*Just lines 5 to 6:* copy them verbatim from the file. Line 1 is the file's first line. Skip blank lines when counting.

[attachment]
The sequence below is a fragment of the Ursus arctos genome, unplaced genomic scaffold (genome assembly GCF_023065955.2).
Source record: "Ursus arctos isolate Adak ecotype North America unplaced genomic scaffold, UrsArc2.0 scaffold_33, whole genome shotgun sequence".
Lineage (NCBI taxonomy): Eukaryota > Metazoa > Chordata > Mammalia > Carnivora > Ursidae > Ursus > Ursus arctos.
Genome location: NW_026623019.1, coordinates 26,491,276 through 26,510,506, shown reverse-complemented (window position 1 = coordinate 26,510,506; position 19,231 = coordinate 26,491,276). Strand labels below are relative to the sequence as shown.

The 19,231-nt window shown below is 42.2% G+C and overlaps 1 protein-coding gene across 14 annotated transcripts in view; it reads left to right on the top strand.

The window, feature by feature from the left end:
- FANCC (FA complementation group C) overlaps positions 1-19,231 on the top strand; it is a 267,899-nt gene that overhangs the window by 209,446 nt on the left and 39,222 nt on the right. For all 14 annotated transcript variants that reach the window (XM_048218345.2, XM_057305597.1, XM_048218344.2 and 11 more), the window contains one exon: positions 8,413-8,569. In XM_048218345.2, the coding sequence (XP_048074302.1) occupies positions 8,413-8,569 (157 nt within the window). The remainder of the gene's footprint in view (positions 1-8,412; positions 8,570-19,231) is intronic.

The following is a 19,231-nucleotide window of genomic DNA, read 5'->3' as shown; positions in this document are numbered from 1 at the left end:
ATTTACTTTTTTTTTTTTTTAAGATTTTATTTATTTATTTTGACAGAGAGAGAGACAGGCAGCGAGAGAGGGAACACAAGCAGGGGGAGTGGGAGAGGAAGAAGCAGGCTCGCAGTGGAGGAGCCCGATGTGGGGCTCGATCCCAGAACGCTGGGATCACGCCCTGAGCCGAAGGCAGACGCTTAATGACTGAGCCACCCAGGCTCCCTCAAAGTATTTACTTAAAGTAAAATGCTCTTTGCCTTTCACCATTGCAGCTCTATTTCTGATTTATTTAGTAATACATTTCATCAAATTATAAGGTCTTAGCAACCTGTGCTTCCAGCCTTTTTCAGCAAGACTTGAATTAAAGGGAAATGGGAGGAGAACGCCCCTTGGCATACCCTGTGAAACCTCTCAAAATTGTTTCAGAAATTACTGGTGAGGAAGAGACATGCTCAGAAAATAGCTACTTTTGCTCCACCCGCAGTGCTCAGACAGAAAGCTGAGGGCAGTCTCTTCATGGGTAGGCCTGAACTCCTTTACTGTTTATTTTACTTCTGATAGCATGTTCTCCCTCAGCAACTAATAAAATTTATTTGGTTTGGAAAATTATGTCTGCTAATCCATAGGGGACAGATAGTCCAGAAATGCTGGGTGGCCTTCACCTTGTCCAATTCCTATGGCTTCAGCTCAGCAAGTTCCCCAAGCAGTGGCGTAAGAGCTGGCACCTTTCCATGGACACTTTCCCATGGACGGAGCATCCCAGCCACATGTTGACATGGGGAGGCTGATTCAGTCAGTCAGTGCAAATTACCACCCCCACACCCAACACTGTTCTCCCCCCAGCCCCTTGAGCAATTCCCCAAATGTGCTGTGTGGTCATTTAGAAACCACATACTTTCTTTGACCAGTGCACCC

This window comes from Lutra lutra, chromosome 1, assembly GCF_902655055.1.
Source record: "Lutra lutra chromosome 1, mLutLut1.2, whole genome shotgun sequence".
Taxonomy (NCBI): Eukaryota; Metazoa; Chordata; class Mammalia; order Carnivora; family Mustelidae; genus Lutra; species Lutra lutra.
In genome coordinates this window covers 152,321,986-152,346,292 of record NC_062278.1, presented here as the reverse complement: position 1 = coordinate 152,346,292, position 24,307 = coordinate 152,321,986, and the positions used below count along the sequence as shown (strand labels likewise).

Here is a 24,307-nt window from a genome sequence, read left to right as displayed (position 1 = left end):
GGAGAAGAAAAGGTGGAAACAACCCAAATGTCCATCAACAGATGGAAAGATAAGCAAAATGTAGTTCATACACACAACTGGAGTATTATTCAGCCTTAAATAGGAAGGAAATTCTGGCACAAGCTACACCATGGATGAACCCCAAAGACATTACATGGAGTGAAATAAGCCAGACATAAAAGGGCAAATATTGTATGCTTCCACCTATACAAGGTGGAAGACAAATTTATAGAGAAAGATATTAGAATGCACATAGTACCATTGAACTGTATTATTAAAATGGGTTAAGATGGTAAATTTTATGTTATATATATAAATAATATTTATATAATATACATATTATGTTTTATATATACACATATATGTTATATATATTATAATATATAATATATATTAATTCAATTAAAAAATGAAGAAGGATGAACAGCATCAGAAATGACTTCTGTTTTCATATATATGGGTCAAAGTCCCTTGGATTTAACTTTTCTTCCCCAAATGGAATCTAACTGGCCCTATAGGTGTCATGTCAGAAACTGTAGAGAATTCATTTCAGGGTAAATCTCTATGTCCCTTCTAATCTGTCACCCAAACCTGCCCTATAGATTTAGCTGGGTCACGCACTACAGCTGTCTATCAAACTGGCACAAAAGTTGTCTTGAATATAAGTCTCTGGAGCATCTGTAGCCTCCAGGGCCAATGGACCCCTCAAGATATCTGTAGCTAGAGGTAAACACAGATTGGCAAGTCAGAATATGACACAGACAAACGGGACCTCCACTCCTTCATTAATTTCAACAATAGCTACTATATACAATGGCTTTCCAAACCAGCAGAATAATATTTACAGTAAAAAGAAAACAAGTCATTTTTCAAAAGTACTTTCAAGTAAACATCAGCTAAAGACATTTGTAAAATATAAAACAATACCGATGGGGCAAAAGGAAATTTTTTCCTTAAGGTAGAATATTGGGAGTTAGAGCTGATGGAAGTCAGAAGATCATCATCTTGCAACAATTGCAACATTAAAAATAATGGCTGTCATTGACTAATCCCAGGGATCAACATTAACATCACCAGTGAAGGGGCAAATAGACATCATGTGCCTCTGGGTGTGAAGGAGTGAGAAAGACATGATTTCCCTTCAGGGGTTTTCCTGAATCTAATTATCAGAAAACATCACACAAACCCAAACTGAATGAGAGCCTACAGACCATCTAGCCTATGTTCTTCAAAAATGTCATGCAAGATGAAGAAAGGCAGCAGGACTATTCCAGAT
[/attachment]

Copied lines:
The 19,231-nt window shown below is 42.2% G+C and overlaps 1 protein-coding gene across 14 annotated transcripts in view; it reads left to right on the top strand.

The window, feature by feature from the left end: